LibreOffice 4.2 better bridges the gap with Microsoft Office

Improved Office compatibility, OpenCL-powered spreadsheet math, and more features round out latest update of the open source productivity suite

The latest point revision of the popular OpenOffice.org fork, LibreOffice, is now available for download. Version 4.2 sports a good mix of improved existing features and some valuable new ones; here are some of the most crucial improvements and additions and what makes them stand out.

Better "round-trip" integration with Microsoft OOXML documents

A constant issue with LibreOffice and Microsoft Office has been the way documents saved in one program and edited in another get mangled because of differences in how the two interpret the OOXML format. (One item bit me quite often: the change-tracking flag in DOCX files.)

Fixing this ought to make it incrementally easier for LibreOffice to be used side-by-side with Microsoft Office in the same organization, since forcing an all-or-nothing switch between the two suites won't win a lot of support. The Document Foundation, LibreOffice's sponsor, offers advice for prospective converts and recommends moving to an intermediate document format like ODF (which Microsoft Office supports). But odds are any organization that's using Office to any degree will stick with OOXML, so having better interoperability is always a plus.

A new OpenCL-powered Calc engine

Many math operations in LibreOffice's spreadsheet app, Calc, are now GPU-accelerated thanks to a rewritten interpreter for spreadsheet formulas that uses OpenCL. OpenCL serves as a neutral front-end for AMD, Intel, and Nvidia GPUs alike, so most late-model GPUs should work with it. Most of the boosts in performance will be visible for bigger spreadsheets, whenever a great deal of recalculation has to be executed in parallel.

Word of LibreOffice getting OpenCL math has been brewing for some time now, with adding the OpenCL engine serving as the perfect justification for the LibreOffice team to rip and replace Calc's aging core logic. Given that Microsoft Office itself doesn't have anything like this kind of GPU-accelerated math yet, it ought to be interesting to see how Redmond chooses to respond in time.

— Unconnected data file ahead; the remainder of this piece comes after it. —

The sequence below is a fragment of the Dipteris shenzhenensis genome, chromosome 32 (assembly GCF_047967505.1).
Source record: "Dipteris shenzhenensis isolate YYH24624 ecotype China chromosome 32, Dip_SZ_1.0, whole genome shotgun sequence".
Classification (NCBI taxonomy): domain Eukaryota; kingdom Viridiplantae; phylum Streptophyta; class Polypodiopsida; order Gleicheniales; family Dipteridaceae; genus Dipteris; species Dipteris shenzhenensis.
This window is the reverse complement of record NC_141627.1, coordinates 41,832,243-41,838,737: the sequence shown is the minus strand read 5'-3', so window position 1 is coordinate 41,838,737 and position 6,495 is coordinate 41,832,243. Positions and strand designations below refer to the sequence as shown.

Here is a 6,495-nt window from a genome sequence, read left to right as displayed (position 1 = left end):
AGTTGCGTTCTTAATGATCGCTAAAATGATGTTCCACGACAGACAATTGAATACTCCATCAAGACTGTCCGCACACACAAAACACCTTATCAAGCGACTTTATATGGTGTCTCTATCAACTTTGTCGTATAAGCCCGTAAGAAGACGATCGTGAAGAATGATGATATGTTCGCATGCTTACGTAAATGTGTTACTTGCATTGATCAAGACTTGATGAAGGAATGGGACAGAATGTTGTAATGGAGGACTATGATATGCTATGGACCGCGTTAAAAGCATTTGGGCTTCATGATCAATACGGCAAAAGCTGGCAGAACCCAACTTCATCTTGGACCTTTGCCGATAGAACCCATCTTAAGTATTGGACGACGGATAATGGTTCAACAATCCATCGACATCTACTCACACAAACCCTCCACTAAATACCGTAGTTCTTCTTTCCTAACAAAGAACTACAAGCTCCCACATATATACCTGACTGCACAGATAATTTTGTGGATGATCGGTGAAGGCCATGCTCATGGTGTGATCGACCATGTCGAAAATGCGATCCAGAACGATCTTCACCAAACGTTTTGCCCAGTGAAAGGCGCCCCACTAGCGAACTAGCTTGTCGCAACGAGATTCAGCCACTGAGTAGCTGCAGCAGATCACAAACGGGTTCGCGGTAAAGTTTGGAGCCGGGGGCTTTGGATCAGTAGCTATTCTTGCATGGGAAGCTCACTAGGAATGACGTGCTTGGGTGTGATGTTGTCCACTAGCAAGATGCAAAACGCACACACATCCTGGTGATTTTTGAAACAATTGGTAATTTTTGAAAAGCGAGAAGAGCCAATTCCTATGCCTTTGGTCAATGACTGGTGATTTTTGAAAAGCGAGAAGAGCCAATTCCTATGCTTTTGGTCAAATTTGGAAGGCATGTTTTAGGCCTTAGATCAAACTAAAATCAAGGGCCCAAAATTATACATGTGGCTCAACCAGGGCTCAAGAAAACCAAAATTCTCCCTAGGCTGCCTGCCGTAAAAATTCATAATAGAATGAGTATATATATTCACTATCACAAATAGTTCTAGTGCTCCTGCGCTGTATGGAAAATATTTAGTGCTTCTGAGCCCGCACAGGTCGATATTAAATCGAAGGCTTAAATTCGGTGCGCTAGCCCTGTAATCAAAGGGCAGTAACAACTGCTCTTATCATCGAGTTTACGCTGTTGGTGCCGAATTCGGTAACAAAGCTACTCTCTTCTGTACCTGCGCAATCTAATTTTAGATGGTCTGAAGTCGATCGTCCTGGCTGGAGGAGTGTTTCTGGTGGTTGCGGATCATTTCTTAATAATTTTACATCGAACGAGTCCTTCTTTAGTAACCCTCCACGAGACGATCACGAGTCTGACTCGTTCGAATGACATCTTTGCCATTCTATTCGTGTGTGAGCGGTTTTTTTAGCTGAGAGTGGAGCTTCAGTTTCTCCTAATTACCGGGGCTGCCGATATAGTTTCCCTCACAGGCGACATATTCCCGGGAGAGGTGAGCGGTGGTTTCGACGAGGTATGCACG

Better installation and configuration controls

Admins looking to deploy LibreOffice on Windows via Group Policy and Active Directory now have many more hooks in LibreOffice to do it. Windows users of 4.2 can also enjoy a few tweaks to the UI that make LibreOffice behave a bit more natively -- for example, recent documents in the taskbar icon list.

Another addition, one that opens up a range of end-user tinkering possibilities, is an expert-level configuration window, akin to the advanced settings window in Mozilla Firefox. This lets pros directly edit many of the under-the-hood settings not exposed through the rest of the config UI.

It's one of many examples of how LibreOffice stands in philosophical contrast to Microsoft Office -- it's not just open source, but also increasingly friendly to developers and tinkerers who don't need to (or want to) root around in the source to get more out of the program.

LibreOffice also stands in contrast to its originating project, OpenOffice.org, by dint of being released on a more predictable basis and being governed by its own autonomous entity, the Document Foundation. OpenOffice.org is no longer under Oracle's wing -- it's now an Apache Foundation project -- but there's clearly been enough differences of opinion about the management of OpenOffice.org to make an alternative approach worth the while.

The full rundown of new features is available on the LibreOffice website, with the next major point revision, 4.3., scheduled for release in July 2014.

This story, "LibreOffice 4.2 better bridges the gap with Microsoft Office," was originally published at InfoWorld.com. Get the first word on what the important tech news really means with the InfoWorld Tech Watch blog. For the latest developments in business technology news, follow InfoWorld.com on Twitter.

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